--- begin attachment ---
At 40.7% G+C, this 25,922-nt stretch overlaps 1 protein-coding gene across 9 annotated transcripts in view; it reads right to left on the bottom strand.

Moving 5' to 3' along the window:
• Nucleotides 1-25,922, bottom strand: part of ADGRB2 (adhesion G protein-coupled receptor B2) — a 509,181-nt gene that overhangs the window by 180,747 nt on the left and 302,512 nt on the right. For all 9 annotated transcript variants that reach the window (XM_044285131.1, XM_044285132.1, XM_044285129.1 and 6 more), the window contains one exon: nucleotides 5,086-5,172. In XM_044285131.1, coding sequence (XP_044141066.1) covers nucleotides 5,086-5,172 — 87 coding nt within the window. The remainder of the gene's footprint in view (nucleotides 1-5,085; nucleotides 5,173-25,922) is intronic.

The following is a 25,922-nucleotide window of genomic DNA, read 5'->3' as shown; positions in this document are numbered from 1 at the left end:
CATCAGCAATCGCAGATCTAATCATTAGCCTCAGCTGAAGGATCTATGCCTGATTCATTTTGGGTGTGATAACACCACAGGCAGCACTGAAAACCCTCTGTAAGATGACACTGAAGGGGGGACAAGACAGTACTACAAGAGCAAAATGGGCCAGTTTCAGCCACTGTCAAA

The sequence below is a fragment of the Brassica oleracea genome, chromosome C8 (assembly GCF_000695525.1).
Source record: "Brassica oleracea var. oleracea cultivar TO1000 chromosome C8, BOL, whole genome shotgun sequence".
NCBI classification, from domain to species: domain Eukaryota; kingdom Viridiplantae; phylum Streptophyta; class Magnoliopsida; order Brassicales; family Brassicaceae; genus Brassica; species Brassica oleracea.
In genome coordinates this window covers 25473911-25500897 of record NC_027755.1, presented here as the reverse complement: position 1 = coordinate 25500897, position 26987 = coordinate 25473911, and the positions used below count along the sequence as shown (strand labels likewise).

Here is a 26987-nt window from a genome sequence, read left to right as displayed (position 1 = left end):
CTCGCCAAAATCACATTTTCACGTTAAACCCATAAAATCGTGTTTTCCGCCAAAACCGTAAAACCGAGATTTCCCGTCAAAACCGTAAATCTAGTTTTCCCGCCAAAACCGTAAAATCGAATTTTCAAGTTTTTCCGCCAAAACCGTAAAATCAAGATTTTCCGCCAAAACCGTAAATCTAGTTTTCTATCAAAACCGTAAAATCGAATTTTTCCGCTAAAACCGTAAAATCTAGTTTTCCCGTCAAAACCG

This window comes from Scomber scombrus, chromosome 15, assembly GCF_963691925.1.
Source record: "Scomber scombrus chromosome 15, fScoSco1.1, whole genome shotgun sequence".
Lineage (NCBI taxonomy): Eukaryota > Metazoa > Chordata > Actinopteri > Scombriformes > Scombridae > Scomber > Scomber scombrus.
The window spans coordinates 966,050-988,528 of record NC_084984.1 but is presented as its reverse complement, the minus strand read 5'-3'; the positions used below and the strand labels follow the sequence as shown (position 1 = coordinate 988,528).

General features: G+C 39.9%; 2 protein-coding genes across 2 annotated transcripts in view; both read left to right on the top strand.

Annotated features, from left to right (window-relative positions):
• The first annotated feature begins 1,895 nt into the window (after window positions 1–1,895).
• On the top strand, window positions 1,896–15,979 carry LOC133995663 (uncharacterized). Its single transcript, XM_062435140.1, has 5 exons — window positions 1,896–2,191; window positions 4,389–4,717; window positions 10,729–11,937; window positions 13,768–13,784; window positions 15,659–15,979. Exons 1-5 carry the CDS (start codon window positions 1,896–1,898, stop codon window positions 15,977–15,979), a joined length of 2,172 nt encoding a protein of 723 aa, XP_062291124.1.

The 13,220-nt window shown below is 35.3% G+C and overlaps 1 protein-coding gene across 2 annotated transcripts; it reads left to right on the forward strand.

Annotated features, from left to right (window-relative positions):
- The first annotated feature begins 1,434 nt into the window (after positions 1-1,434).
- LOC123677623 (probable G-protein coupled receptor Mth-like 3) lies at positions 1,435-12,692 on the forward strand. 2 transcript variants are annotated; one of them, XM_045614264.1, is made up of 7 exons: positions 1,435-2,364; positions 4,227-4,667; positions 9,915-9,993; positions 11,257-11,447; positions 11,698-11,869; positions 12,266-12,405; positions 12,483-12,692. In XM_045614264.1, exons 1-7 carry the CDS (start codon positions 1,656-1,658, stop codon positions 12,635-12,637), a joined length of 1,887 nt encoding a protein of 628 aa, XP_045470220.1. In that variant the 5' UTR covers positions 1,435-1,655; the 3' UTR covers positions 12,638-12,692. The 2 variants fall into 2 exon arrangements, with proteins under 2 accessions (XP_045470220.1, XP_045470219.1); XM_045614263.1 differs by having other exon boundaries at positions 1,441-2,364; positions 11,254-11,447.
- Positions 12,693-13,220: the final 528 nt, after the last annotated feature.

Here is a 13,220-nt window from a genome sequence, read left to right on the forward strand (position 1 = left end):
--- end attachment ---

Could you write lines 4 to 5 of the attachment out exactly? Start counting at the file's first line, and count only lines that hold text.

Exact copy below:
The following is a 25,922-nucleotide window of genomic DNA, read 5'->3' as shown; positions in this document are numbered from 1 at the left end:
CATCAGCAATCGCAGATCTAATCATTAGCCTCAGCTGAAGGATCTATGCCTGATTCATTTTGGGTGTGATAACACCACAGGCAGCACTGAAAACCCTCTGTAAGATGACACTGAAGGGGGGACAAGACAGTACTACAAGAGCAAAATGGGCCAGTTTCAGCCACTGTCAAA